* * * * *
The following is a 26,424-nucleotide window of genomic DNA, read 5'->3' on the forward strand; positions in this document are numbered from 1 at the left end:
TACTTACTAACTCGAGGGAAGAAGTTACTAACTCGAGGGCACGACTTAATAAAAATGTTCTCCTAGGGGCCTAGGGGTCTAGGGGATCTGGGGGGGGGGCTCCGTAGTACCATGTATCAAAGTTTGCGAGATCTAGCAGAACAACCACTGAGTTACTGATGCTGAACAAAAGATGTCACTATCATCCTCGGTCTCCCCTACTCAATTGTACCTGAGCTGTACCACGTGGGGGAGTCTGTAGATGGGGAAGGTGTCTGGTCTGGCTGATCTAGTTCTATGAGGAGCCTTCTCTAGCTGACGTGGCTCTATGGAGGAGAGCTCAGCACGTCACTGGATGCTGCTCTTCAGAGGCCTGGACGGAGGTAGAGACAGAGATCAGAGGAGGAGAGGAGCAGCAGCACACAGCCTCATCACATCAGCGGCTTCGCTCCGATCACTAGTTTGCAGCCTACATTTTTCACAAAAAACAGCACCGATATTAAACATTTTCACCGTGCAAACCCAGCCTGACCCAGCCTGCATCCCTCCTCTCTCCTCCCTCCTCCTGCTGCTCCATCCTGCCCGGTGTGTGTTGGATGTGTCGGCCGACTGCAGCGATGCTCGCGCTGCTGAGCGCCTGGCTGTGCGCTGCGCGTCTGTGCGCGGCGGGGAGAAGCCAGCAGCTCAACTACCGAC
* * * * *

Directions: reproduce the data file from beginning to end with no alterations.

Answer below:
The following is a 26,424-nucleotide window of genomic DNA, read 5'->3' on the forward strand; positions in this document are numbered from 1 at the left end:
TACTTACTAACTCGAGGGAAGAAGTTACTAACTCGAGGGCACGACTTAATAAAAATGTTCTCCTAGGGGCCTAGGGGTCTAGGGGATCTGGGGGGGGGGCTCCGTAGTACCATGTATCAAAGTTTGCGAGATCTAGCAGAACAACCACTGAGTTACTGATGCTGAACAAAAGATGTCACTATCATCCTCGGTCTCCCCTACTCAATTGTACCTGAGCTGTACCACGTGGGGGAGTCTGTAGATGGGGAAGGTGTCTGGTCTGGCTGATCTAGTTCTATGAGGAGCCTTCTCTAGCTGACGTGGCTCTATGGAGGAGAGCTCAGCACGTCACTGGATGCTGCTCTTCAGAGGCCTGGACGGAGGTAGAGACAGAGATCAGAGGAGGAGAGGAGCAGCAGCACACAGCCTCATCACATCAGCGGCTTCGCTCCGATCACTAGTTTGCAGCCTACATTTTTCACAAAAAACAGCACCGATATTAAACATTTTCACCGTGCAAACCCAGCCTGACCCAGCCTGCATCCCTCCTCTCTCCTCCCTCCTCCTGCTGCTCCATCCTGCCCGGTGTGTGTTGGATGTGTCGGCCGACTGCAGCGATGCTCGCGCTGCTGAGCGCCTGGCTGTGCGCTGCGCGTCTGTGCGCGGCGGGGAGAAGCCAGCAGCTCAACTACCGAC